grandson of the preceding, was the son and successor of Ariobarzanes III.
He was a minor at the death of his father but the period of his accession cannot be determined. Clinton places it as low as 242 or 240 B. C., while Droysen (Hellenism.
vol. ii. p. 355) carries it back nearly to 258.
It seems probable that it must be placed considerably
before 240, as Memnon tells us that he was a child
at his father's death, and he had a daughter of marriageable age in 222. Shortly after his accession his kingdom was invaded by the Gauls, who were, however, repulsed. (Memnon, 100.24, ed. Orell.)
After he had attained to manhood he married a sister of Seleucus Callinicus, with whom he is said to have received the province of Phrygia as a dowry. (Euseb. Arm.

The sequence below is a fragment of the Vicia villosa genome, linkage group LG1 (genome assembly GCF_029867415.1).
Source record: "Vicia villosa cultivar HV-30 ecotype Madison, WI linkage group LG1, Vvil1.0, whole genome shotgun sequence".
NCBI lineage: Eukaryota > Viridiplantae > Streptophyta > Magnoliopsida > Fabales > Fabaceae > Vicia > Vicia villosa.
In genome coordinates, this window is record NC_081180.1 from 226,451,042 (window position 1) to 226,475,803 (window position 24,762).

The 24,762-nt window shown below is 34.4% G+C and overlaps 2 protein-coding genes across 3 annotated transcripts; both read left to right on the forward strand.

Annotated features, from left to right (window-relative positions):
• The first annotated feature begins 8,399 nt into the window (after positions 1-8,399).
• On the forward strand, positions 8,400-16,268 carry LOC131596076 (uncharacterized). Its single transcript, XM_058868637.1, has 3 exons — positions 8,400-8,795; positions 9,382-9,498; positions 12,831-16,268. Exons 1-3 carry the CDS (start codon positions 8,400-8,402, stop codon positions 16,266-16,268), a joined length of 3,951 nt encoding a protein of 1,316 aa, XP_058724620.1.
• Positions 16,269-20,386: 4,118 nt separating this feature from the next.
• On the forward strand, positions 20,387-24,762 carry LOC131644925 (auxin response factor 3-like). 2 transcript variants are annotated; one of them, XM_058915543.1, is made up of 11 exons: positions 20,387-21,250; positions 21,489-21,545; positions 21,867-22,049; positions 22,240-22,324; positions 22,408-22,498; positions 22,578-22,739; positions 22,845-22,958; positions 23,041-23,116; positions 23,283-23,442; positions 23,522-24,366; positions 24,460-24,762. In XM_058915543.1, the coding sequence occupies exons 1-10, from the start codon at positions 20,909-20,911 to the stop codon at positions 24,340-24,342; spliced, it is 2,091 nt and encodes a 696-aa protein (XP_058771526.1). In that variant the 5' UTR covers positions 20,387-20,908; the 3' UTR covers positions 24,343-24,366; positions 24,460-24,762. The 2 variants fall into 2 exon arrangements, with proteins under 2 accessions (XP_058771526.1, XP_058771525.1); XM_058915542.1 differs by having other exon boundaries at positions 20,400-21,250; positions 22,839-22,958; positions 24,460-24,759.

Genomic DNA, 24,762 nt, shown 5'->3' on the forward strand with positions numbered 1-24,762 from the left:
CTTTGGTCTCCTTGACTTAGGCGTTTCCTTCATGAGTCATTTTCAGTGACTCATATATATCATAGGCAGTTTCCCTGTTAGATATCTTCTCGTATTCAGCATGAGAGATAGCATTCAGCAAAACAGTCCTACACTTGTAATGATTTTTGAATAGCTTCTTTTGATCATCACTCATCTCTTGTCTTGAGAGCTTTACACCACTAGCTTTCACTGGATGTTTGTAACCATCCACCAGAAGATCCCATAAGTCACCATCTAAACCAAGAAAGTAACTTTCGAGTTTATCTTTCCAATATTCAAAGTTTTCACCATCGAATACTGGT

p. 164; Just. 38.5
But notwithstanding this alliance, we find him, during the war between Seleucus and Antiochus Hierax, taking part against the former, whom he defeated in a great battle, in which Seleucus lost 20,000 of his troops, and narrowly escaped with his own life. (Euseb. Arm.
p. 165.) In B. C. 222, Mithridates gave his daughter Laodice in marriage to Antiochus III.: another of his daughters, also named Laodice, was married about the same time to Achaens, the cousin of Antiochus. (Plb. 5.43
.) In B. C. 220 Mithridates made war upon the wealthy and powerful city of Sinope, but it appears that he was unable to reduce it, and it did not fall into the power of the kings of Pontus until long afterwards. (Id.
At an earlier period we find him vying with the other monarchs of Asia in sending magnificent presents to the Rhodians, after the subversion of their city by an earthquake. (Id.
The date of his death is unknown, but Clinton assigns it conjecturally to about B. C. 190.
He was succeeded by his son Pharnaces. [PHARNACES I.]